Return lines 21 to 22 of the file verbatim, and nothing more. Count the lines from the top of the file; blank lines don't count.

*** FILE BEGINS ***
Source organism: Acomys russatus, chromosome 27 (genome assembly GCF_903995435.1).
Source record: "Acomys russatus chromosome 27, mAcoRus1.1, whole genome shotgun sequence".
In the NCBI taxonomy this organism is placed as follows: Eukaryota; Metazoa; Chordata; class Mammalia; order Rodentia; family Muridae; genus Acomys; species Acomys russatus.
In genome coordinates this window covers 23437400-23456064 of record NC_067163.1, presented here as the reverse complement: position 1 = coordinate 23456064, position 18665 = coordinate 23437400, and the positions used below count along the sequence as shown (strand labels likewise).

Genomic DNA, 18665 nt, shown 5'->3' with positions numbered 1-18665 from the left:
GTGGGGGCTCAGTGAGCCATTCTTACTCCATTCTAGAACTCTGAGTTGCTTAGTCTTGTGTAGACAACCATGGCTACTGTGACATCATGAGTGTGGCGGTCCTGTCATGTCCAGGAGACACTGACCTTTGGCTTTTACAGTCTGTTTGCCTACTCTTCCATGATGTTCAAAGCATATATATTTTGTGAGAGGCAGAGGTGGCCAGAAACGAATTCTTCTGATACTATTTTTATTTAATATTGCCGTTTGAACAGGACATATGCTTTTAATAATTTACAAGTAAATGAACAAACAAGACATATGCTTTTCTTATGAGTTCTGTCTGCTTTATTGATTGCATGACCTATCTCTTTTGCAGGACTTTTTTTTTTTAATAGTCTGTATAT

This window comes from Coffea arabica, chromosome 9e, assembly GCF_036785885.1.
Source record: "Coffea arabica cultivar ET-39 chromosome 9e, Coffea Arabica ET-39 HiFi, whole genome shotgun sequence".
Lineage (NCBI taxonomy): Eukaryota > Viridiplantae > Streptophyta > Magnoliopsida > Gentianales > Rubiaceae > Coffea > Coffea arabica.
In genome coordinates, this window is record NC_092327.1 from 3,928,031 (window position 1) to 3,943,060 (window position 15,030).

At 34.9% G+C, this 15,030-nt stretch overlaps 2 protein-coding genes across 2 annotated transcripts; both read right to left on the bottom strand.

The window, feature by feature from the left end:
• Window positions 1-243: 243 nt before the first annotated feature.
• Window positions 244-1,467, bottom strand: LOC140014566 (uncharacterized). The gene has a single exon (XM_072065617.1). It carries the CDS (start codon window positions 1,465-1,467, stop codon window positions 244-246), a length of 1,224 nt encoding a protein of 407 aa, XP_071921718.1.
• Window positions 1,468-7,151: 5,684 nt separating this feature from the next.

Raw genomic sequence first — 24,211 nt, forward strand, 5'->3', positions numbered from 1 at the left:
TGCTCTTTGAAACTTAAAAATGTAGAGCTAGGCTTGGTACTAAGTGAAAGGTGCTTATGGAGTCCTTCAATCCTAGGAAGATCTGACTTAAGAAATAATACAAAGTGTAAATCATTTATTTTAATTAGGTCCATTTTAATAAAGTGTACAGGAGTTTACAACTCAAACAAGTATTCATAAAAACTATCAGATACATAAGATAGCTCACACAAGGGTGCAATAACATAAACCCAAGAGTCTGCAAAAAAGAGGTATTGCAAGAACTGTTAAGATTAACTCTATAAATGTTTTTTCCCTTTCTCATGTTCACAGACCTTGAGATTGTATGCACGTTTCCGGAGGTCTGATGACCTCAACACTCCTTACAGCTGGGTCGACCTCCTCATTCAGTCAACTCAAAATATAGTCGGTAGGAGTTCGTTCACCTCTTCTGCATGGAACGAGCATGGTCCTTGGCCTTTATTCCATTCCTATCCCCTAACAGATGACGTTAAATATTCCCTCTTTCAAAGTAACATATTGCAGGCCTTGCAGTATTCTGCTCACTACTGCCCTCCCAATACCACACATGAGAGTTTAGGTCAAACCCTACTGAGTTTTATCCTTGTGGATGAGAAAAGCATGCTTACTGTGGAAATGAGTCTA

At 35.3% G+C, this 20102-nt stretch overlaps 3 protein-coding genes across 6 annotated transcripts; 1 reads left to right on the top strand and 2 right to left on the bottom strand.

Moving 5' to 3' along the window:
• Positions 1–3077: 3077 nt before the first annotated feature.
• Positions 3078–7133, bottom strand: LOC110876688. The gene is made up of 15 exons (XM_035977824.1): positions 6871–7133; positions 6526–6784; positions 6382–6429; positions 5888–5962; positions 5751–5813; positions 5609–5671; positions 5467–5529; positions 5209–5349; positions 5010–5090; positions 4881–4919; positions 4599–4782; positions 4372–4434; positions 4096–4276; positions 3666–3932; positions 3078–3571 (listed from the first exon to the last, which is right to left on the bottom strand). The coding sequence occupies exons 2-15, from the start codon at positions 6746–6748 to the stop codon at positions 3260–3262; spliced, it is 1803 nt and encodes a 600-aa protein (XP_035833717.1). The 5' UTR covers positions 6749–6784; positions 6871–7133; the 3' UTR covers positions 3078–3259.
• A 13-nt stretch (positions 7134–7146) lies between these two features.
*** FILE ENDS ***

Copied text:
• Positions 3078–7133, bottom strand: LOC110876688. The gene is made up of 15 exons (XM_035977824.1): positions 6871–7133; positions 6526–6784; positions 6382–6429; positions 5888–5962; positions 5751–5813; positions 5609–5671; positions 5467–5529; positions 5209–5349; positions 5010–5090; positions 4881–4919; positions 4599–4782; positions 4372–4434; positions 4096–4276; positions 3666–3932; positions 3078–3571 (listed from the first exon to the last, which is right to left on the bottom strand). The coding sequence occupies exons 2-15, from the start codon at positions 6746–6748 to the stop codon at positions 3260–3262; spliced, it is 1803 nt and encodes a 600-aa protein (XP_035833717.1). The 5' UTR covers positions 6749–6784; positions 6871–7133; the 3' UTR covers positions 3078–3259.
• A 13-nt stretch (positions 7134–7146) lies between these two features.